Arminius

From Wikipedia, the free encyclopedia
Jump to: navigation, search

Arminius, also known as Armin or Hermann (b. 18 BC/17 BC in Magna Germania; d. AD 21 in Germania) was a chieftain of the Cherusci. He was able to unite a group of Germanic tribes together to fight the Romans. They destroyed a Roman army in the Battle of the Teutoburg Forest. This was the greatest military disaster the Romans had ever suffered.

After the battle, Arminius immediately sent Varus' severed head to Maroboduus, king of the Marcomanni, the other most powerful Germanic ruler. Arminius offered an anti-Roman alliance. Marobod declined the offer, sending the head on to Rome for burial, and remained neutral throughout the ensuing war. Only later did a brief, inconclusive war break out between the two Germanic leaders.[1]

Rome's response[change | change source]

Later, in 14 AD, the Roman general Germanicus, nephew of the Emperor Tiberius, led a huge 8-legion army (a legion was up to 5,000 men) into Germania against the coalition of tribes led by Arminius.

After visiting the site of the disastrous Battle of the Teutoburg Forest, where 15/20,000 Romans had been killed in 9 AD, and burying their remains, he launched a massive assault on the heartland of Arminius' tribe, the Cheruscans.

Arminius initially lured Germanicus' cavalry into a trap and inflicted minor casualties, until successful fighting by the Roman infantry caused the Germans to break and flee into the forest. This victory, combined with the fact that winter was fast approaching, meant Germanicus's next step was to lead his army back to its winter quarters on the Rhine.

In spite of doubts on the part of his uncle, Emperor Tiberius, Germanicus managed to raise another huge army and invaded Germany again the next year, in 16. He forced a crossing of the Weser near modern Minden, suffering heavy losses. Then he met Arminius' army in an engagement often called the Battle of the Weser River.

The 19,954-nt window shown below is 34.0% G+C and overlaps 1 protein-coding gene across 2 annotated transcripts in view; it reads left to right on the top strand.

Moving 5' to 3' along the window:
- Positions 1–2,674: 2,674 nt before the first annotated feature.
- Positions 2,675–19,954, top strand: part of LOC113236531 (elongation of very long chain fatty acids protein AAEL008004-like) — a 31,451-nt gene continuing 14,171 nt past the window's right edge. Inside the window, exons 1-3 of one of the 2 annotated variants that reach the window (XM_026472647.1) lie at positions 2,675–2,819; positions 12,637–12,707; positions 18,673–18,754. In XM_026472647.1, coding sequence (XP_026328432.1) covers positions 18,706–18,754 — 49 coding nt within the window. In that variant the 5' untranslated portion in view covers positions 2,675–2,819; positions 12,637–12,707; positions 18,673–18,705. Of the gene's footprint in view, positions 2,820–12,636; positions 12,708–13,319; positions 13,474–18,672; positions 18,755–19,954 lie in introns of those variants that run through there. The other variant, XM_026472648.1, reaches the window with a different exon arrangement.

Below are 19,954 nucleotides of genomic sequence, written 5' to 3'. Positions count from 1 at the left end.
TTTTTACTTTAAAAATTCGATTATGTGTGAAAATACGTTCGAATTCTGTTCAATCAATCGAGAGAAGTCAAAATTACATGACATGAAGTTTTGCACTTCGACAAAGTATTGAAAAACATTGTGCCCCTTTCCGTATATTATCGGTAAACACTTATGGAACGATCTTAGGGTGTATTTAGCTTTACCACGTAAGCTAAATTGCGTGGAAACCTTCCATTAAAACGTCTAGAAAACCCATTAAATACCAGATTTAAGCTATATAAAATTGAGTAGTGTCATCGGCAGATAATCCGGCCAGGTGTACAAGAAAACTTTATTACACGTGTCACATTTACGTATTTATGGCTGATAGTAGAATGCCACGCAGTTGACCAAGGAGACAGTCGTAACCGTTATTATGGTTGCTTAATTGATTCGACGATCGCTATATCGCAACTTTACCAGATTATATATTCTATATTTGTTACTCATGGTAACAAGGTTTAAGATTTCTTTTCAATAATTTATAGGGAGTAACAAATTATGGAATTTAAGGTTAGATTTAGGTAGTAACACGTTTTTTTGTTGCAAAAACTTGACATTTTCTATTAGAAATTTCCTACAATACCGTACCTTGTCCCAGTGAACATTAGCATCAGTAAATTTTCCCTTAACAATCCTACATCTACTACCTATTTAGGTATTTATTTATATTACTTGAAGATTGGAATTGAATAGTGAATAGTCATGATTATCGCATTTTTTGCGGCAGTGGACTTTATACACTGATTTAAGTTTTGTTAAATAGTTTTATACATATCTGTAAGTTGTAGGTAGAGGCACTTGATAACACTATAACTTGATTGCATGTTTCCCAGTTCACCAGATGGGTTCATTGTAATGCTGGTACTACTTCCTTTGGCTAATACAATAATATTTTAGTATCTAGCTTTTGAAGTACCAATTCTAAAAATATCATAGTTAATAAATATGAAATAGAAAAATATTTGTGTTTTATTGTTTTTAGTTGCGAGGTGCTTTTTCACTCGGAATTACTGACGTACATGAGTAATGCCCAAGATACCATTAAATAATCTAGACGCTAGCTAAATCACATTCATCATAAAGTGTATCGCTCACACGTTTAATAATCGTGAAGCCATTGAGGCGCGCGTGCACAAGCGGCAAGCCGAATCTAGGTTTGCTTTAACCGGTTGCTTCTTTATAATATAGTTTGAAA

Germanicus's superior tactics and better trained and equipped legions inflicted huge casualties on the German army, with only minor losses. One final battle was fought at the Angivarian Wall west of modern Hanover, repeating the pattern of high German fatalities, forcing them to flee.

With his main objectives reached and with winter approaching Germanicus ordered his army back to their winter camps, with the fleet occasioning some damage by a storm in the North Sea. Although only a small number of soldiers died it was still a bad ending for a brilliantly fought campaign. After a few more raids across the Rhine, which resulted in the recovery of two of the three legion's eagles lost in 9, Germanicus was recalled to Rome and informed by Tiberius that he would be given a triumph and reassigned to a different command.

Death of Arminius[change | change source]

Five years later, Arminius was killed on the orders of rival Germanic chiefs.[2][3] Although Arminius could not keep unity among the Germanic tribes, the loss of Roman legions in the Teutoburg forest had a far-reaching effect on the Germanic tribes and the Roman Empire. Germanicus' campaign was the last major Roman military effort east of the Rhine.

References[change | change source]

  1. Velleius 2,119,5.
  2. Tacitus, Annals 2.22
  3. Suetonius, Caligula 1.4